My computer was not healthy. Whenever it crashed it was my cousin who repaired my first machine. He never demanded to change my entire system in one go. Instead he wanted me to change the processor, the memory, the mother board, the transformer, the cabinet, one at a time.
One by one my computer shed them.
Every time he got me replace a part, he asked whether I needed the old one, which I had no other use.
So brick by brick a computer disintegrated at my home. Bit by bit a computer grew at his home.
Finally there came a point when almost all the parts of my computer were replaced with new ones.
Remember, it happened over a very long time. Remember, I never bought a new computer at any point.
Now what was that new machine in my cousin’s home at the end of the long repair? If it was my computer, when did that ‘titration point’ happen, when I lost the essence of my computer? The moment I lost my processor to him? Or the cabinet? Or the monitor?
Would you say that you bought a new computer when you get your processor replaced?
Because a processor is not a computer. Nor is a monitor.
Now, two computers existed which were both mine – one at my home and one at my cousin’s. Which was the original ‘my computer’? There was no single point, but my system had lost its identity over a series of repairs.
Now tell me how far is a human being different from a computer? Can we, human beings, hold on to our essence or personal identity in our life? Or do we too lose our parts and individuality in course of time?
Medical science tells us more than 90% of our cells are replaced over a 7 year period. The image you see on a mirror is a bag of skin which renews itself every few weeks. So it is not the one who proclaimed to the world 10 years ago in a school assembly that it would not accept dowry from its in-laws. Those tissues which bragged are gone. Dead.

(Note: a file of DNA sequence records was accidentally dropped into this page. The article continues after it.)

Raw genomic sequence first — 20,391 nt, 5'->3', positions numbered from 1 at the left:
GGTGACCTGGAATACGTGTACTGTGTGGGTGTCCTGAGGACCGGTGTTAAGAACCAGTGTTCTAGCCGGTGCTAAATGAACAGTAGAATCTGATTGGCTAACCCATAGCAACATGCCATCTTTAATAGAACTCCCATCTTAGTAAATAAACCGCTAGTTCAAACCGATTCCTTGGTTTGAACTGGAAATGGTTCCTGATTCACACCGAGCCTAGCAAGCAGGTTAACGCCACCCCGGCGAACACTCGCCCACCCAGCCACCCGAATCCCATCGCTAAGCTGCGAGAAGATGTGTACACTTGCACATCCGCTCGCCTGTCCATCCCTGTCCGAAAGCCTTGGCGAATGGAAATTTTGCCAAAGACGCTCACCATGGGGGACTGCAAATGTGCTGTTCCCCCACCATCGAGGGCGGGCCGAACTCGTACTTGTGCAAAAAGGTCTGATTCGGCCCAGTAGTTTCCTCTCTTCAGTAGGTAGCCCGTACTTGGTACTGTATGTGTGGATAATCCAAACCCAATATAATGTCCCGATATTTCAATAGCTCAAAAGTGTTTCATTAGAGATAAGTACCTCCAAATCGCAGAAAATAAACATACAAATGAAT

Things are stable only with our brain cells; most of them last a lifetime (Heart muscles as well).
That is why some of us peg our essence to the durable brain for some relief. We are our brain. With all our thoughts and imaginations, memories and experiences, brain holds us together, giving us a sense that we are the one who made a commitment 10 years ago in a school assembly.
Every morning as you wake up, millions of synaptic discharges begin in the brain to reconnect you with the man who lay down to sleep on this bed last day. You go back to your homework, you call the woman reading newspaper in the drawing room your wife, that boy playing pranks on the veranda your son, that old woman with folded arms in the puja room, your mother. Your waking up is a small episode in the grand narrative you are familiar with. Happy.
But modern science and psychology would not let us be.
What happens when your brain which stores all such memories and experiences gets transplanted? They ask. Would we then get transferred to a different body? They ask.
After the transplantation it is logical that you feel that you have a new body, and not ‘your’ body feels that my body has a new brain. Because we think with our brain, not with our body.
But aren’t ‘we’ are more than a chunk of flesh?
Mere meat alone cannot build us up. Instead it is the software of memories, beliefs, intuitions, feelings, dreams which which build up the essence, our personal identity. So I can claim that if your software is replaced with mine, with all my strands of memories, sweet and bitter, experiences and all, I can think from your body. Theoretically possible.
It was John Locke a great philosopher who propounded this theory of psychological continuity.
But there is a hitch in it.
Imagine that we are in Star-trek age, and you are going to be transported to New York. A machine installed in Trivandrum must record your composition to the last atom, and transfer the data to a unit in New York. When the process begins, your body is recreated in London, recoding your data, at the precise moment you are destroyed in Trivandrum.
Your hardware and software are all replicated now so that you can continue with your thinking process from a different place. Personal identity is preserved. Now let me screw the nut a little more tight.
You straddle two continents. Your uniqueness in the world – that custom-made pug mark – is lost.
What do ‘you’ think now? Planning to go Kentucky for a bourbon trail or wishing to go to Nedumudi tracking good toddy and tapioca.
‘You’ have now two bodies, one in Trivandrum and the other in New York, holding the same essence. You get pleasure at both ends. When you get on a high, can you ask yourself one question for me?
Who are you?
The one sipping bourbon in a distillery in Kentucky or the one in a toddy shop in the Alleppey- Changanassery road dipping into a pot of munthirikkallu?
Better you stay drunk at both ends, dear friends.